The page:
eLISA/NGO's all-sky field of view ensures observation in its frequency window of every gravitational wave source, without the need of compromising between observations. Its coherent observation mode allows resolving and distinguishing overlapping signals and locating them on the sky.
eLISA/NGO is designed to measure gravitational radiation over a broad band at low frequencies, from about 0.1 mHz to 1 Hz, a band where the Universe is richly populated by strong sources of gravitational waves.
eLISA/NGO can achieve 10-21 strain resolution by measuring displacements of the order of fractions of a picometer. Its observations in the quiet environment of space will not be disturbed by seismic and gravity-gradient noise. Thus eLISA/NGO's unparalleled sensitivity will allow studying sources within the Galaxy and up to the edge of the visible Universe.
eLISA/NGO’s wide frequency band – four decades in frequency, equivalent to the span from near infrared to radio frequency in the electromagnetic sector – will enable astronomers to study similar sources of widely different masses and cosmological redshifts.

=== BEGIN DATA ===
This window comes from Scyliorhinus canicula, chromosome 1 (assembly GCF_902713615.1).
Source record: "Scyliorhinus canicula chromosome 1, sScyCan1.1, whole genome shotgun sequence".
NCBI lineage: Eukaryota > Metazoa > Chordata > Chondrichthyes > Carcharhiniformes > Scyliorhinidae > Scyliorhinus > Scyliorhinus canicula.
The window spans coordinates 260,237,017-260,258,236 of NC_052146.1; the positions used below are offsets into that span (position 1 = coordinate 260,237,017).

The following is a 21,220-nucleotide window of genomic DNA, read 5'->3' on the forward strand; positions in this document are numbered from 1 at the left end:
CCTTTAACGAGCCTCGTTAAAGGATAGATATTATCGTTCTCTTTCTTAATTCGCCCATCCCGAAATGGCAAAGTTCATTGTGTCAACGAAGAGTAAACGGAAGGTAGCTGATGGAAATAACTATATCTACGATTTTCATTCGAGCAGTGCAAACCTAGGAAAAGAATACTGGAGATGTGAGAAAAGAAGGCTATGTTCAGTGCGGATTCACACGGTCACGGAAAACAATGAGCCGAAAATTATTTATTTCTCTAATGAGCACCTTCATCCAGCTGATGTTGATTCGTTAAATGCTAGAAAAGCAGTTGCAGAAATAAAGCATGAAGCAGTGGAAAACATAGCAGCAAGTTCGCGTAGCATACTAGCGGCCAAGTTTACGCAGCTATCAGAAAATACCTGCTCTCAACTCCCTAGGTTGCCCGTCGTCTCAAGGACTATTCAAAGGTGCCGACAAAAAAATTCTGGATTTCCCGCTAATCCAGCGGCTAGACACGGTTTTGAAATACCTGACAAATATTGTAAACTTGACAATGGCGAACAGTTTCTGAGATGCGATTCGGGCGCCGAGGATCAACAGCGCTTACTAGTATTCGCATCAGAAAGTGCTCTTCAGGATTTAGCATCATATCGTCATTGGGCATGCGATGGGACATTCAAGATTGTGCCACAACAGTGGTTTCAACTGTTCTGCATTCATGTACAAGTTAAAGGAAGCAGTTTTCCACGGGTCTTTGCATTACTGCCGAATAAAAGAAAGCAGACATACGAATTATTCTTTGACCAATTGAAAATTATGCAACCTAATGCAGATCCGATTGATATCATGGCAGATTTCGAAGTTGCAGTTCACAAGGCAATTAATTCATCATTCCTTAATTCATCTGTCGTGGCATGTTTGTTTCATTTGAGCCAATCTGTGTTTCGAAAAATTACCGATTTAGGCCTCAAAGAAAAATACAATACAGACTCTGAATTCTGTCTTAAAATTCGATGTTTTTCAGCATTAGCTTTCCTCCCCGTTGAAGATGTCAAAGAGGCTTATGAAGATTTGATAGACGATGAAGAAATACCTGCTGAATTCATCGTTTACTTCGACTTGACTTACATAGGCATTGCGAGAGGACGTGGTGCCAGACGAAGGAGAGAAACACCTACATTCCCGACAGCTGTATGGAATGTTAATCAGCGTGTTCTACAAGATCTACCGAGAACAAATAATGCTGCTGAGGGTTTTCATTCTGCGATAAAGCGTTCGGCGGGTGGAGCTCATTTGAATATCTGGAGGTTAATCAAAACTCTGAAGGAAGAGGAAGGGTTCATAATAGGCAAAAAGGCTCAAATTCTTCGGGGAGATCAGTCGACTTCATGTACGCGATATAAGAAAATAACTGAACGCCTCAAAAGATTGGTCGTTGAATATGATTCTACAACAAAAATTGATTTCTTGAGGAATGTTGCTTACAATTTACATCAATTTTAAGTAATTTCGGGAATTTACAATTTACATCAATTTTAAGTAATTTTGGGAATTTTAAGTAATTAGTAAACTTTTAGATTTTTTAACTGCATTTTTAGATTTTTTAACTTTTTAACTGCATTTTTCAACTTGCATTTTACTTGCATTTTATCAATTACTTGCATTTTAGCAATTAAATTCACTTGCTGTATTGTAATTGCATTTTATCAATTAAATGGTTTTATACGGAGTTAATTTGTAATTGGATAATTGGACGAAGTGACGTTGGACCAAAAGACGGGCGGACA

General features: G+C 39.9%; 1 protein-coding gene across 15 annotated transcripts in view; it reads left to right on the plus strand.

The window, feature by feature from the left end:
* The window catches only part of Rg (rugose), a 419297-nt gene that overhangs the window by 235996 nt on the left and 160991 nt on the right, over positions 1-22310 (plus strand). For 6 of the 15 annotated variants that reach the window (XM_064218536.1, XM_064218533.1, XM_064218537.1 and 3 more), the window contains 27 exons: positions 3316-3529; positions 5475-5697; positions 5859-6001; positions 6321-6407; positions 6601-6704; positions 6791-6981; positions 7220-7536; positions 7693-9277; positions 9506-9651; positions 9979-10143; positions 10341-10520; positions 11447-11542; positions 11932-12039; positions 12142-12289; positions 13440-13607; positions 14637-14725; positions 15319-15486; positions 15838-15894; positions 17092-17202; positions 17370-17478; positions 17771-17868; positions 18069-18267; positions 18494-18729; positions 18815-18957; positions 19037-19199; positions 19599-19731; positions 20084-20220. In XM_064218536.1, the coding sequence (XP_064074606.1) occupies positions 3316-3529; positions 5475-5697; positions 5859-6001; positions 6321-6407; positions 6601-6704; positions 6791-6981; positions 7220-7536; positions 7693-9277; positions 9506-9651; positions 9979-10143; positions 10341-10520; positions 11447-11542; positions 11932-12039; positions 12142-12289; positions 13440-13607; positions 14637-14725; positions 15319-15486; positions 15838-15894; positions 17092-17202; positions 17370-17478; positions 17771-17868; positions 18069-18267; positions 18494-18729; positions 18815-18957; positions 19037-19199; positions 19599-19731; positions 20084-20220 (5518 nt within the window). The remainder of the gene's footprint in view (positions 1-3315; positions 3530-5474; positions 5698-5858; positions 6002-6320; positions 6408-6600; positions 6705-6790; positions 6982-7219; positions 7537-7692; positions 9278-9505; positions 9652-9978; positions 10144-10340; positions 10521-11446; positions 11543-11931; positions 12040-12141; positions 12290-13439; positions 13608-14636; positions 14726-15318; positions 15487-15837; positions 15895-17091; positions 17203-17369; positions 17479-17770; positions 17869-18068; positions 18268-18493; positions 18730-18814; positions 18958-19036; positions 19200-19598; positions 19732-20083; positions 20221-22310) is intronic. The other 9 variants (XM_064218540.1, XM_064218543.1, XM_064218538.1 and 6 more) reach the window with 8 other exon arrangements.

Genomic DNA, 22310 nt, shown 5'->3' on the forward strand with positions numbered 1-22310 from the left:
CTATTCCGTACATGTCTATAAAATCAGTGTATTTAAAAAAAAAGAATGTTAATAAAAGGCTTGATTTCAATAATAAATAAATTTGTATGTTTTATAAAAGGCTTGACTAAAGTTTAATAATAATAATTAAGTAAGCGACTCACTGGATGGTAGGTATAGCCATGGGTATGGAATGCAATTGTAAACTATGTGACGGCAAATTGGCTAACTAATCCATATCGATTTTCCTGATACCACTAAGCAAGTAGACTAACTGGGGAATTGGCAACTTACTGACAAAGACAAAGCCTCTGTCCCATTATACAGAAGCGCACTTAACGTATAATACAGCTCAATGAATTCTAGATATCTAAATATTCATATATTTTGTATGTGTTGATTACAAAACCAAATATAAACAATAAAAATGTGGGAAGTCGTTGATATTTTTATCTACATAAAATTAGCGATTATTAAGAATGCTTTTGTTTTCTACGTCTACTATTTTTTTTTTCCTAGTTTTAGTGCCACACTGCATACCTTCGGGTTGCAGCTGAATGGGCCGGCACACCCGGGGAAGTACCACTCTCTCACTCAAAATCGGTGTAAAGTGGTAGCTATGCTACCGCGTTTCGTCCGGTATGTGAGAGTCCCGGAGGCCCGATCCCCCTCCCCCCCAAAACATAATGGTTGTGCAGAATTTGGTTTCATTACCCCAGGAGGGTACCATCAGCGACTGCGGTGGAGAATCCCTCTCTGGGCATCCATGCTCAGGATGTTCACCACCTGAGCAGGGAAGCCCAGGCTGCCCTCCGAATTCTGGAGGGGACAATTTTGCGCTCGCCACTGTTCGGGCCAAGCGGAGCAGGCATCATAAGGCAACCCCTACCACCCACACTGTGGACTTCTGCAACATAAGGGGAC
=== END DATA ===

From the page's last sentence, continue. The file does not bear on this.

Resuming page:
As gravitational waves propagate unhindered through all regions of time and space, eLISA/NGO can sense waves from the densest regions of matter, the earliest stages of the Big Bang, and the most extreme warpings of spacetime near black holes. In particular, eLISA/NGO can observe objects that are shielded from electromagnetic observations by other stars or dust, such as binary systems close to or beyond the galactic center.
eLISA/NGO can achieve the requisite approximate 3 x 10-20 /√Hz strain sensitivity (averaged over all sky locations and polarisations), which allows to detect a strain of about 3.7 x 10-24 in a 2-year measurement with a Signal to Noise Ratio (SNR) of 1, in part, through a phase resolution of about 10 µcycle/√Hz with 1 µm wavelength light, resulting in a displacement sensitivity of 11 x 10-12 m/√Hz over a path length of 1 x 106 m. The achievable reductions of disturbances on test masses and the achievable displacement sensitivities by the laser ranging system yield a useful measurement bandwidth in the frequency range from 3 × 10–5 Hz to 1 Hz. (The requirement is 10–4 Hz to 1 Hz; the goal is 3 × 10–5 Hz to 1 Hz.)